We’ve been watching the Bond markets closely over the last few weeks. We were ahead of the curve in our discussion of negative interest rates among G7 countries and had already issued trade alerts within this segment prior to Bill Gross’ announcement of the German Bund being, “the short of a lifetime.” The purpose here is not to tout our own research but to provide you with one of the primary tools I use to stay ahead of the markets and the news.
Our specialty is the adaptation of the weekly Commodity Futures Trading Commission’s (CFTC) Commitment of Traders (COT) report for use on daily data. We’ve plotted the net commercial traders’ position in the second pane of the included chart. We track their actions both in actual number of contracts in their position as well as the pace of their buying and selling. Ultimately, the idea is to ascertain how eager they are to take action at a given price level and put their actions to work for our trading positions.
The commercial traders have been very active as the Bond market churns near what many feel may be the all-time high. Others, however feel that the European Central Bank’s version of Quantitative Easing, which is just beginning, will continue to artificially depress yields.
Lets take a look at what they’ve done. The first highs made in late January had been pushed by December’s commercial trader buying of more than 70k contracts. Their sentiment shifted to neutral as they sold off some recent purchases. Most importantly, the March highs met with considerable commercial selling pressure which may have capped the rally short of the highs and created a technically weak, double top or, bearish divergence formation. Commercial trader selling along with the weak technical outlook clearly helped force the market through the support near 154 1/2. Furthermore, the market’s decline of more than 9% from the April highs through this morning’s low has been deep enough to washout many long-term trend followers.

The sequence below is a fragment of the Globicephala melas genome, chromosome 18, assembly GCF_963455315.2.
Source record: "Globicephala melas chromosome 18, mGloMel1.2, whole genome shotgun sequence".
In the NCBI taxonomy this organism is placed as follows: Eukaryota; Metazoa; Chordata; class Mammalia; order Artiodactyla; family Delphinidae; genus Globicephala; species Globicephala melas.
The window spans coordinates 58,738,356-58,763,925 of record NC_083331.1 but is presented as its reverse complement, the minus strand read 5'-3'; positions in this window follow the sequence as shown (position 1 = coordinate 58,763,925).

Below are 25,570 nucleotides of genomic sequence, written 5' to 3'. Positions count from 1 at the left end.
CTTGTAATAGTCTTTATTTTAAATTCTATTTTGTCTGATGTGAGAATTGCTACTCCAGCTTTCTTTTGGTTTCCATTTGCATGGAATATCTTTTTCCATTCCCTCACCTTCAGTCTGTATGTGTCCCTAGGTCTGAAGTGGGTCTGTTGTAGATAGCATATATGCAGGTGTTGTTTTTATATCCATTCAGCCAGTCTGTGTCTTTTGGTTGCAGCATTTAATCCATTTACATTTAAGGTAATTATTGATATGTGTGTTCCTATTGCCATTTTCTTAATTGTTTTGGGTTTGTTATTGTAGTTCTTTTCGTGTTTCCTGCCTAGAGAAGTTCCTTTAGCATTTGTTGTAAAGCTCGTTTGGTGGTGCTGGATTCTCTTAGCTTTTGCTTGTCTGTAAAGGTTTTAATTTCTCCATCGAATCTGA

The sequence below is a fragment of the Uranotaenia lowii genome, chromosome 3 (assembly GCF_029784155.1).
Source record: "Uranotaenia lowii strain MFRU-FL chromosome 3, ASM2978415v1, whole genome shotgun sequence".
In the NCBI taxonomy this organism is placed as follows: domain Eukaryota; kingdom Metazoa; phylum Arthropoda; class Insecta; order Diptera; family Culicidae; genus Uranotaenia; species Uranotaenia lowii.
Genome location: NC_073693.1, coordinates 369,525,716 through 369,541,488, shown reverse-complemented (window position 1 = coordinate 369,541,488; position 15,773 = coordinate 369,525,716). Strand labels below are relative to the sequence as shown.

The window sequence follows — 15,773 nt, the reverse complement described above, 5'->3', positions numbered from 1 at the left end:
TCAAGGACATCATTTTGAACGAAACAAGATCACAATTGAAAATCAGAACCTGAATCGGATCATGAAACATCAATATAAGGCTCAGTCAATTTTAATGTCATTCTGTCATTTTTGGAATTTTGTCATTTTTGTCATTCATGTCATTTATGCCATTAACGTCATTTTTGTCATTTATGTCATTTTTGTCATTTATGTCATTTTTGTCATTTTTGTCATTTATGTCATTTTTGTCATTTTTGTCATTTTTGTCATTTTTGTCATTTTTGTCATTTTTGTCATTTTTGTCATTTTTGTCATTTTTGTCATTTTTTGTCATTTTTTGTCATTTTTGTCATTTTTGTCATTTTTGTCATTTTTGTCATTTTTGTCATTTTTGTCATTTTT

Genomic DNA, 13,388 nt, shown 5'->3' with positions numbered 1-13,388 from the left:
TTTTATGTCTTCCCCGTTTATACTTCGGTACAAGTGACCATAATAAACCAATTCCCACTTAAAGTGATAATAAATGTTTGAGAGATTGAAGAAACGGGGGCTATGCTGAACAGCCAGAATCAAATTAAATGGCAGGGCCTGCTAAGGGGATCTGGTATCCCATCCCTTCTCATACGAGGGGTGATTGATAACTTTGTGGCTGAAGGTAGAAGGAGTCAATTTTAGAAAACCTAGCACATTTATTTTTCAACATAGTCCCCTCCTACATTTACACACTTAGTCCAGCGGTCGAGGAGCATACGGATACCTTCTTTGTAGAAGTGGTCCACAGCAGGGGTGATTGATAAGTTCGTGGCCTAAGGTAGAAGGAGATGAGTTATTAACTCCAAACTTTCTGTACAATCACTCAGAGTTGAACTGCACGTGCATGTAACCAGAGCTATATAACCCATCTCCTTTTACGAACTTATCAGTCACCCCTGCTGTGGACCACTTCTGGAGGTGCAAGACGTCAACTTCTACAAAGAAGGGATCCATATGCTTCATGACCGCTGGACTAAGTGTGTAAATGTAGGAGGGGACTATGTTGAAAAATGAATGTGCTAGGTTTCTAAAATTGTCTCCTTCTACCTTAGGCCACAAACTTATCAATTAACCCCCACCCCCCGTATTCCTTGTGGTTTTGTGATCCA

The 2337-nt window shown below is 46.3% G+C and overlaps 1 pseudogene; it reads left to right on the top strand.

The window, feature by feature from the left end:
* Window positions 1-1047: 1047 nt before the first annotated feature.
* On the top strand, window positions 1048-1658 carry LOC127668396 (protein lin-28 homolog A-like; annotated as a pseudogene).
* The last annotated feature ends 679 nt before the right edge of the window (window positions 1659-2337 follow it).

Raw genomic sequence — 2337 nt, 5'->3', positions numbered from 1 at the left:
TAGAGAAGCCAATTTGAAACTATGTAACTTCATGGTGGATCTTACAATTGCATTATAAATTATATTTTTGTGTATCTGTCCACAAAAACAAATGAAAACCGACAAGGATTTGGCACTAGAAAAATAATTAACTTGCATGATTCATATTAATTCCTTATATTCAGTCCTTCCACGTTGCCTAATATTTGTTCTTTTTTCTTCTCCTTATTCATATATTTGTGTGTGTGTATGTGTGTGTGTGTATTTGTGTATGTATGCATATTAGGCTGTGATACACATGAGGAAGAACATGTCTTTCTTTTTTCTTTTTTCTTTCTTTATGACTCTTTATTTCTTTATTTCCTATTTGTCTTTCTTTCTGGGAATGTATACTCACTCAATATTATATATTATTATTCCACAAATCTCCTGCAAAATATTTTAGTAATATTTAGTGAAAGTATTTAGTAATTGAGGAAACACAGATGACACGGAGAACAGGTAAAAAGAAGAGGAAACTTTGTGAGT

Currently, we have a classic commercial trader buying setup that bodes well for a speculative short-term trading opportunity. Commercial traders have been covering their shorts on this decline at a rapid pace. In fact, their eagerness to buy the market here has now shifted their momentum to the positive side of the ledger. Using them as a backstop, I will be using today’s capitulation to go long the 30yr Bond futures. Whether the generational highs are in or not, I’ll be happy with a run back to 159-160 while limiting my initial risk to this morning’s low of 151^04.
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